VB to Python migration
josh-post at istedconsulting.com
Mon Jan 30 20:30:50 CET 2006
Magnus Lycka wrote:
>> Rewrites are always good and result in smaller code base if features
>> are not added. However, I doubt that will make the screens fewer. Lines
>> of code? Certainly.
> That depends on whether you just refactor the implementation
> of if you look at the problem domain with a different perspective
> than you had the first time around. Obviously, I don't know anything
> about this particular system, but with 230 screen it seems like
> some things could be generalized. I suspect a much smaller number
> of slightly context sensitive screens would suffice... My gut
> tells me that if I looked at the system, I'd find lots of screens
> that were basically the same, just slightly different... Whether
> to use the same actual screen and perhaps let it be modified in runtime
> due to some data driven approach or share most code in base classes
> and have small modules with the specialized behaviour is something
> to argue about in some design meetings. I'll leave that to the guys
> who have to do it.
For a little background, this is an ERP program. It looks after
accounting, customer orders, purchase orders, inventory, production
planning/scheduling, and product development. It is an industry specific
program, designed for the mattress manufacturing industry.
I'm not sure how many screens could be cut out. On the accounting side
of the program, there are a number that could be cut down I think. Right
now, Accounts Recievable and Accounts Payable are each separate sets of
screens. On a rewrite, we could make classes that are generalized for
accounts and then inherit these and modify them based on whether it's a
debit or credit account. This is mostly an educated guess since I don't
have a full understanding of the accounting side.
Other parts of the program I'm not so sure about. With proper OOP, I'm
sure some more screens could be cut out, or standardized using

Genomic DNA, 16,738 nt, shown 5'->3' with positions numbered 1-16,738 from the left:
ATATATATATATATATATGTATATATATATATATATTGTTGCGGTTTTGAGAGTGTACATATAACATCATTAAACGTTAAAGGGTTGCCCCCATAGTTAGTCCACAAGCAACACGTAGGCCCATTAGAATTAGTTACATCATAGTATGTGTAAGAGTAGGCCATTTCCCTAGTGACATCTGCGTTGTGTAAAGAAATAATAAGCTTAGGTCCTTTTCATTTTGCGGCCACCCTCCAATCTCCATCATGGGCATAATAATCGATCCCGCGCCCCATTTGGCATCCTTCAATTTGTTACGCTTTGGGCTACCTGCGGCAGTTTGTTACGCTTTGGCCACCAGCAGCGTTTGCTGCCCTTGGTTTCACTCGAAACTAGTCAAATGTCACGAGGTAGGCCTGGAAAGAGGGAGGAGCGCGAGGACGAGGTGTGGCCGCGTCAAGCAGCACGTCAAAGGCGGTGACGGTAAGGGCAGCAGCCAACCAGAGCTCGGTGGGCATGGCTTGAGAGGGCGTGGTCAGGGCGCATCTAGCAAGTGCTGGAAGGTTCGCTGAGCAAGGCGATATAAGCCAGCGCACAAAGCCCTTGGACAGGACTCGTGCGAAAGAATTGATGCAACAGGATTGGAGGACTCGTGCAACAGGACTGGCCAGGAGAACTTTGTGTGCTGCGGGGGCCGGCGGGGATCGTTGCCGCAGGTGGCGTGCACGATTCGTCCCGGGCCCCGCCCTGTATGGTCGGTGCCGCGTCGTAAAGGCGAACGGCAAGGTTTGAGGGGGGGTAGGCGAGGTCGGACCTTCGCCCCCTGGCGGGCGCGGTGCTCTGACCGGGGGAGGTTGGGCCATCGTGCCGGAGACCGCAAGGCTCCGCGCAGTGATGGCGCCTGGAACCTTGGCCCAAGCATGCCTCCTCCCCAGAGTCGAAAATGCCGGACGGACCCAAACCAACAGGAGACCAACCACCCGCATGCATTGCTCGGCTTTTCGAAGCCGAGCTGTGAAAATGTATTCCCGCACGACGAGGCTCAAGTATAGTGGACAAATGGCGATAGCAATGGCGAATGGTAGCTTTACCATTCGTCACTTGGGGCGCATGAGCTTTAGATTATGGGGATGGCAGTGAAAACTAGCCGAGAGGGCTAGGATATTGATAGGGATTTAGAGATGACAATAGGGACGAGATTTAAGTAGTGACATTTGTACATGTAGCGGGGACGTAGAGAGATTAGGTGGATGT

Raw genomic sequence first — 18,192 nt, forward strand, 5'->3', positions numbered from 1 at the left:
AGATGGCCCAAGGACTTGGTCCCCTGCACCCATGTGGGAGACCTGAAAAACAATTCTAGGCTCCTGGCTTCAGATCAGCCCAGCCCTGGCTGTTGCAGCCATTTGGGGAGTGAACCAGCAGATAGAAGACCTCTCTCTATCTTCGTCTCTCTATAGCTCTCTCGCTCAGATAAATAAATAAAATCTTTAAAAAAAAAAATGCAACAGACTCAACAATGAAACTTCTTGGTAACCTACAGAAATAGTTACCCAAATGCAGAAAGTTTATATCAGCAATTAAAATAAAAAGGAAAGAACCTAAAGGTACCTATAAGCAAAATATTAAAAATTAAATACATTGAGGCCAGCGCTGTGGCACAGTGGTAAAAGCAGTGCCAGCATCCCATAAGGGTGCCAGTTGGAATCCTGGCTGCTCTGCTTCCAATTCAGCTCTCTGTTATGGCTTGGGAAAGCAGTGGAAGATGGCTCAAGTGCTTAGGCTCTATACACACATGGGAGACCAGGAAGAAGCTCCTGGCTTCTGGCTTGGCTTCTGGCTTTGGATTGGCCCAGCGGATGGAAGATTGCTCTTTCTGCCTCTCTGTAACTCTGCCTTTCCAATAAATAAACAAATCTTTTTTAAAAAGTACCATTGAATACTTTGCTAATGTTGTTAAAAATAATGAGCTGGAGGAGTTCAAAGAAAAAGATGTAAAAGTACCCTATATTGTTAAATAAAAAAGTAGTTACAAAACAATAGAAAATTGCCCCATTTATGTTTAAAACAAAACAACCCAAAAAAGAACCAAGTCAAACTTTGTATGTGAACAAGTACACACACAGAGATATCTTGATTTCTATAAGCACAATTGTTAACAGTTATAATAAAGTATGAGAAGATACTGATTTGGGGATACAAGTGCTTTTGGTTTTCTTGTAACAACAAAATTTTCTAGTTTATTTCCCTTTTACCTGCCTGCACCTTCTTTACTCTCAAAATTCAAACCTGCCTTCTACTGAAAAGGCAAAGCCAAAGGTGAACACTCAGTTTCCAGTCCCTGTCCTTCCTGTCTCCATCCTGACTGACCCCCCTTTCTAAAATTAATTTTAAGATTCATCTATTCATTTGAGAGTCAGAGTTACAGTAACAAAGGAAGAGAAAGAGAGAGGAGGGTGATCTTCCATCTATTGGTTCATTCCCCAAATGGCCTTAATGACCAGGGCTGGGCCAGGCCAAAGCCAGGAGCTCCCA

inheritance and such.
>> You are comparing Python with VB 6. That's not what the OP is moving to
>> as an alternative.
> No, but it's what they've used and know. It's the reference for
> their thinking.
>> It's .NET. VB 6 has been out of development since 8
>> years? Its not something to be compared to anymore. .NET on the other
>> hand has all the advantages of Python accessible toolkits for this task
>> and then some.
> But as indicated by the OP, there might be reasons not to
> sit down in that warm and soft lap from Redmond once more...
> I assume they don't consider Python as a chance to avoid having
> to really understand OO, or to be able to stay with the current
> code base. Avoiding vendor lock-in is a very reasonable aspect,
> and making it easier to port to non-windows platforms is also a
> reasonable aspect.
I think in some ways, going with Python rather than just moving to
VB.NET comes from a desire to change the architecture of the program.
Going to VB.NET, we would be tempted to run the code through the upgrade
wizard and just get things working. We wouldn't be forced to change the
underlying architecture, we could just stay with the status quo.
Moving to Python would make us sit back and take a closer look at how
things are done and make taking shortcuts harder.
>> I am not saying Python is unfit for 230 screens. Just that I have not
>> seen anyone build such a thing and better write about it.
> Right, and this is interesting. After about 25 years of
> programming I'm still not sure whether I should be impressed
> or worried when I hear people describing systems with
> hundreds of screens and hundreds of database tables.
> I've worked with systems like that, and while I'm sure there
> are situations where such big systems are really warranted,
> the systems of this size that I saw could probably have been
> shrunk to a quarter of their size if proper software development
> practices had been used.
I understand what you are saying, and I'm sure the tasks our program
does could be made much cleaner. But, implementing an ERP which is
basically what we have, is a large project and the users need (or maybe
just want) access to lots of information.
>> People on the
>> other hand have build web sites with such volume. Result? We have a ton
>> of web application frameworks to address such needs.
> I'm not 100% sure that the plethora of Python web kits is entirely
> a benefit.
>>> The really silly thing to do is to apply VB idioms on Python.
I completely agree with this point. We want to get away from the way
that VB makes us think and therefore program. It's hard to implement OOP
in a language that won't support inheritance or polymorphism except
through the outrageous contortions, and then not even do it properly.
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